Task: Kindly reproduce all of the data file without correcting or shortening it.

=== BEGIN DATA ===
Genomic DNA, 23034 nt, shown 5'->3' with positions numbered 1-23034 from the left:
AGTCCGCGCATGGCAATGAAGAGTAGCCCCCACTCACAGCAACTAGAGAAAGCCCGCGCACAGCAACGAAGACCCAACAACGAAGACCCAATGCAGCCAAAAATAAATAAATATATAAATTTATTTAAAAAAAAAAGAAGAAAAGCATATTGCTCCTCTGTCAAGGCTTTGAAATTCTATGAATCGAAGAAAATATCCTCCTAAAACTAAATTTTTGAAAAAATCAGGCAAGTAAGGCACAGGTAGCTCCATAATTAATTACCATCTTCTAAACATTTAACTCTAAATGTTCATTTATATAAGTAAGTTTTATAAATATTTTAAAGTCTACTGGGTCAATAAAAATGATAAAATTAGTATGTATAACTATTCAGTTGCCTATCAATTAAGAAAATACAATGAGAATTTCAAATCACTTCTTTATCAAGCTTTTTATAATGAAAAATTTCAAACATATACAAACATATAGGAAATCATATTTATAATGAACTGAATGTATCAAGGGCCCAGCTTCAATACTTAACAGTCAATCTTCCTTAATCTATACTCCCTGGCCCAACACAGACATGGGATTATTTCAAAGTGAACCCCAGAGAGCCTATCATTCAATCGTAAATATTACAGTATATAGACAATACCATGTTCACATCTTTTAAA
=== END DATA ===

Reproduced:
Genomic DNA, 23034 nt, shown 5'->3' with positions numbered 1-23034 from the left:
AGTCCGCGCATGGCAATGAAGAGTAGCCCCCACTCACAGCAACTAGAGAAAGCCCGCGCACAGCAACGAAGACCCAACAACGAAGACCCAATGCAGCCAAAAATAAATAAATATATAAATTTATTTAAAAAAAAAAGAAGAAAAGCATATTGCTCCTCTGTCAAGGCTTTGAAATTCTATGAATCGAAGAAAATATCCTCCTAAAACTAAATTTTTGAAAAAATCAGGCAAGTAAGGCACAGGTAGCTCCATAATTAATTACCATCTTCTAAACATTTAACTCTAAATGTTCATTTATATAAGTAAGTTTTATAAATATTTTAAAGTCTACTGGGTCAATAAAAATGATAAAATTAGTATGTATAACTATTCAGTTGCCTATCAATTAAGAAAATACAATGAGAATTTCAAATCACTTCTTTATCAAGCTTTTTATAATGAAAAATTTCAAACATATACAAACATATAGGAAATCATATTTATAATGAACTGAATGTATCAAGGGCCCAGCTTCAATACTTAACAGTCAATCTTCCTTAATCTATACTCCCTGGCCCAACACAGACATGGGATTATTTCAAAGTGAACCCCAGAGAGCCTATCATTCAATCGTAAATATTACAGTATATAGACAATACCATGTTCACATCTTTTAAA